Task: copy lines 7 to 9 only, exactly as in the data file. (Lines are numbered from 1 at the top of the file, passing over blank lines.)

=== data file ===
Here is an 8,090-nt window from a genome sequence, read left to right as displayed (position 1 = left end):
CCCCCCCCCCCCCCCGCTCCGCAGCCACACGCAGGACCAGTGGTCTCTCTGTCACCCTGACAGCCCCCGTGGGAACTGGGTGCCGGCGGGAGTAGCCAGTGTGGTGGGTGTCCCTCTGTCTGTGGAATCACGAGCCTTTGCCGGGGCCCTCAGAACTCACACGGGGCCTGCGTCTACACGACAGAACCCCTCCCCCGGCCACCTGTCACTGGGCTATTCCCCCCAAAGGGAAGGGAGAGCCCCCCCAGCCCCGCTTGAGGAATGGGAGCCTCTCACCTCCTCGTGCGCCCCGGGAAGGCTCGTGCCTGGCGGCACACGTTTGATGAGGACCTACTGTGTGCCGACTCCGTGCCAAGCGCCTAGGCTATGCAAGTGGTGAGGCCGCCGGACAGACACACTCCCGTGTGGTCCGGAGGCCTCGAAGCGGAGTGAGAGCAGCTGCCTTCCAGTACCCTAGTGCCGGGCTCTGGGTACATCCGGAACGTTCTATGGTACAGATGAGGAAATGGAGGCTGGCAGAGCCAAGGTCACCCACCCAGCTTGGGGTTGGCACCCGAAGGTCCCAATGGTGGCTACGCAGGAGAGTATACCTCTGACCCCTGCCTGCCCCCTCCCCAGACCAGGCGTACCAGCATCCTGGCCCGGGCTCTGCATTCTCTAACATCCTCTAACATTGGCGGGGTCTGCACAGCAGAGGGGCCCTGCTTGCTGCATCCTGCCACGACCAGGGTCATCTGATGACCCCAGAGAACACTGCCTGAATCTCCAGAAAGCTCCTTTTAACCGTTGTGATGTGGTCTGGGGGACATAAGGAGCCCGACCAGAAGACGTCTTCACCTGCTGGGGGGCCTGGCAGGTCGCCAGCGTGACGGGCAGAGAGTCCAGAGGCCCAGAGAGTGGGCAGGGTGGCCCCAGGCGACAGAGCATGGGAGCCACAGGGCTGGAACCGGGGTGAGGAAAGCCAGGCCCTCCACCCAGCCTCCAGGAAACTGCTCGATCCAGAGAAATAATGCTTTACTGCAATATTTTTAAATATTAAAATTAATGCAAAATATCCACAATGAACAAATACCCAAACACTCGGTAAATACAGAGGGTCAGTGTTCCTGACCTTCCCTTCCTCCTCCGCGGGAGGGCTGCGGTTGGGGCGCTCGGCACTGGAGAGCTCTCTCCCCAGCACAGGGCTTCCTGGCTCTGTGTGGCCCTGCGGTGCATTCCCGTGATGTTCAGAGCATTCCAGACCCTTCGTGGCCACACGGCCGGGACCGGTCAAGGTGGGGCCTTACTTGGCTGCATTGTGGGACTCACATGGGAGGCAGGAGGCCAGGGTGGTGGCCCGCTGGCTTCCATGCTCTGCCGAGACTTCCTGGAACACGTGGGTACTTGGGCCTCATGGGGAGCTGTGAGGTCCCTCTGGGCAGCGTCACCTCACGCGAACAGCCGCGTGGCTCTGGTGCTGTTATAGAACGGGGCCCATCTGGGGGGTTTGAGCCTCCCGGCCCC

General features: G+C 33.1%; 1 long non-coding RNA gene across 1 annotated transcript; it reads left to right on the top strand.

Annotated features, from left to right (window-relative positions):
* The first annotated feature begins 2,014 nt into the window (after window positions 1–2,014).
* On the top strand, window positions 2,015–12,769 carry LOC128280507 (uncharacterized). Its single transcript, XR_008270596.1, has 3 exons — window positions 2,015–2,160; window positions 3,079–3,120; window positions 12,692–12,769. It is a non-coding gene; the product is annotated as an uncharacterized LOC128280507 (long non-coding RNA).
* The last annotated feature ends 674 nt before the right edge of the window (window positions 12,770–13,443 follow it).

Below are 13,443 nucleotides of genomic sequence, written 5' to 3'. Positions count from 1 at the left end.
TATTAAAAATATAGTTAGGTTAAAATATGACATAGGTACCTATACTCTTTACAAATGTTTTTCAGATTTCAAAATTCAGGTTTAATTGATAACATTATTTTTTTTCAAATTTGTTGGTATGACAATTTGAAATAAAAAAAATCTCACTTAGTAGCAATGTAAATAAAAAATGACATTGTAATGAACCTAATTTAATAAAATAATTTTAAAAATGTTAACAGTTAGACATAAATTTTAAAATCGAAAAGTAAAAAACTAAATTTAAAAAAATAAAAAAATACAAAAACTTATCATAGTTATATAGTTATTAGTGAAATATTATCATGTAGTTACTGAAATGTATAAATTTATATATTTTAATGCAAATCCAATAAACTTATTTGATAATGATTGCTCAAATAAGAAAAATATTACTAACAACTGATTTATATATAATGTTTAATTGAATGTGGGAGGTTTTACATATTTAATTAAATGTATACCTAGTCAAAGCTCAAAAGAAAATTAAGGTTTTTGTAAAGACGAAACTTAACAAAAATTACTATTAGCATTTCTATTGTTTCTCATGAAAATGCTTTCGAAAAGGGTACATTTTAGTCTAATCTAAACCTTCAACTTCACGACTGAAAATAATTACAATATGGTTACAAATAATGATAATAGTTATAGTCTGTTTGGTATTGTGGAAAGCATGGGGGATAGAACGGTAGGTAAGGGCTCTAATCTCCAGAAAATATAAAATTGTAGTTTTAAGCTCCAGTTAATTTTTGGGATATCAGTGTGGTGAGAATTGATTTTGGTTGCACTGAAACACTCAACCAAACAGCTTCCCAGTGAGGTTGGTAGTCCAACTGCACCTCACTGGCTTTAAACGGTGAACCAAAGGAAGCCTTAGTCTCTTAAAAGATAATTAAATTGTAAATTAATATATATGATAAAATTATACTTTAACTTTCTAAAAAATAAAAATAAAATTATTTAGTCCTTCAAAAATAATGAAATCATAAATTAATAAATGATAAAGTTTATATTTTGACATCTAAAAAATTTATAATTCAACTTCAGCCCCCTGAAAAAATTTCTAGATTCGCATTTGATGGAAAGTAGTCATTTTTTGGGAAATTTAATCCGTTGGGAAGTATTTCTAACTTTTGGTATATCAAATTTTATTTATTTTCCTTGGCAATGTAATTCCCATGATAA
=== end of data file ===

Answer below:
* The last annotated feature ends 674 nt before the right edge of the window (window positions 12,770–13,443 follow it).

Below are 13,443 nucleotides of genomic sequence, written 5' to 3'. Positions count from 1 at the left end.
TATTAAAAATATAGTTAGGTTAAAATATGACATAGGTACCTATACTCTTTACAAATGTTTTTCAGATTTCAAAATTCAGGTTTAATTGATAACATTATTTTTTTTCAAATTTGTTGGTATGACAATTTGAAATAAAAAAAATCTCACTTAGTAGCAATGTAAATAAAAAATGACATTGTAATGAACCTAATTTAATAAAATAATTTTAAAAATGTTAACAGTTAGACATAAATTTTAAAATCGAAAAGTAAAAAACTAAATTTAAAAAAATAAAAAAATACAAAAACTTATCATAGTTATATAGTTATTAGTGAAATATTATCATGTAGTTACTGAAATGTATAAATTTATATATTTTAATGCAAATCCAATAAACTTATTTGATAATGATTGCTCAAATAAGAAAAATATTACTAACAACTGATTTATATATAATGTTTAATTGAATGTGGGAGGTTTTACATATTTAATTAAATGTATACCTAGTCAAAGCTCAAAAGAAAATTAAGGTTTTTGTAAAGACGAAACTTAACAAAAATTACTATTAGCATTTCTATTGTTTCTCATGAAAATGCTTTCGAAAAGGGTACATTTTAGTCTAATCTAAACCTTCAACTTCACGACTGAAAATAATTACAATATGGTTACAAATAATGATAATAGTTATAGTCTGTTTGGTATTGTGGAAAGCATGGGGGATAGAACGGTAGGTAAGGGCTCTAATCTCCAGAAAATATAAAATTGTAGTTTTAAGCTCCAGTTAATTTTTGGGATATCAGTGTGGTGAGAATTGATTTTGGTTGCACTGAAACACTCAACCAAACAGCTTCCCAGTGAGGTTGGTAGTCCAACTGCACCTCACTGGCTTTAAACGGTGAACCAAAGGAAGCCTTAGTCTCTTAAAAGATAATTAAATTGTAAATTAATATATATGATAAAATTATACTTTAACTTTCTAAAAAATAAAAATAAAATTATTTAGTCCTTCAAAAATAATGAAATCATAAATTAATAAATGATAAAGTTTATATTTTGACATCTAAAAAATTTATAATTCAACTTCAGCCCCCTGAAAAAATTTCTAGATTCGCATTTGATGGAAAGTAGTCATTTTTTGGGAAATTTAATCCGTTGGGAAGTATTTCTAACTTTTGGTATATCAAATTTTATTTATTTTCCTTGGCAATGTAATTCCCATGATAA